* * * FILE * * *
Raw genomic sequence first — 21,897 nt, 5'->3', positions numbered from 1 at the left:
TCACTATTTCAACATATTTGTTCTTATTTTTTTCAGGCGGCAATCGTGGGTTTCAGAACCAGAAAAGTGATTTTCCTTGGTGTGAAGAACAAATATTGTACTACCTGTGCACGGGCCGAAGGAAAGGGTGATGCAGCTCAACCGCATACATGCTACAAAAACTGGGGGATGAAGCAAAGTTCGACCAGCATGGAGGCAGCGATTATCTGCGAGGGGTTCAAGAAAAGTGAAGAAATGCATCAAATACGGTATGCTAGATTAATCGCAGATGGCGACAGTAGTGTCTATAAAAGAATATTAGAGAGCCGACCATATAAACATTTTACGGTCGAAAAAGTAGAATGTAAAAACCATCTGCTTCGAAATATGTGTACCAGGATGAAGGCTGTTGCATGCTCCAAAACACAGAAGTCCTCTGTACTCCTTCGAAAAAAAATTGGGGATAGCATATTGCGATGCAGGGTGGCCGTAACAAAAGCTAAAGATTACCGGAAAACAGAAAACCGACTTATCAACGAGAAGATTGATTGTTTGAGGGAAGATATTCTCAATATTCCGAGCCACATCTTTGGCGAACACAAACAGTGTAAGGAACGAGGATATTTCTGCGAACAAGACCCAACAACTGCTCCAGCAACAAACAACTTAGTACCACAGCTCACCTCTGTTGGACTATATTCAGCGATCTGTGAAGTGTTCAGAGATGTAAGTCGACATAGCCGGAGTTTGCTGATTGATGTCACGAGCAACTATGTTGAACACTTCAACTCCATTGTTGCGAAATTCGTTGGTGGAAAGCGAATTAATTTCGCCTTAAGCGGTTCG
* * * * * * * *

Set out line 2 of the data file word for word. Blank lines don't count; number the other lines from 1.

TCACTATTTCAACATATTTGTTCTTATTTTTTTCAGGCGGCAATCGTGGGTTTCAGAACCAGAAAAGTGATTTTCCTTGGTGTGAAGAACAAATATTGTACTACCTGTGCACGGGCCGAAGGAAAGGGTGATGCAGCTCAACCGCATACATGCTACAAAAACTGGGGGATGAAGCAAAGTTCGACCAGCATGGAGGCAGCGATTATCTGCGAGGGGTTCAAGAAAAGTGAAGAAATGCATCAAATACGGTATGCTAGATTAATCGCAGATGGCGACAGTAGTGTCTATAAAAGAATATTAGAGAGCCGACCATATAAACATTTTACGGTCGAAAAAGTAGAATGTAAAAACCATCTGCTTCGAAATATGTGTACCAGGATGAAGGCTGTTGCATGCTCCAAAACACAGAAGTCCTCTGTACTCCTTCGAAAAAAAATTGGGGATAGCATATTGCGATGCAGGGTGGCCGTAACAAAAGCTAAAGATTACCGGAAAACAGAAAACCGACTTATCAACGAGAAGATTGATTGTTTGAGGGAAGATATTCTCAATATTCCGAGCCACATCTTTGGCGAACACAAACAGTGTAAGGAACGAGGATATTTCTGCGAACAAGACCCAACAACTGCTCCAGCAACAAACAACTTAGTACCACAGCTCACCTCTGTTGGACTATATTCAGCGATCTGTGAAGTGTTCAGAGATGTAAGTCGACATAGCCGGAGTTTGCTGATTGATGTCACGAGCAACTATGTTGAACACTTCAACTCCATTGTTGCGAAATTCGTTGGTGGAAAGCGAATTAATTTCGCCTTAAGCGGTTCG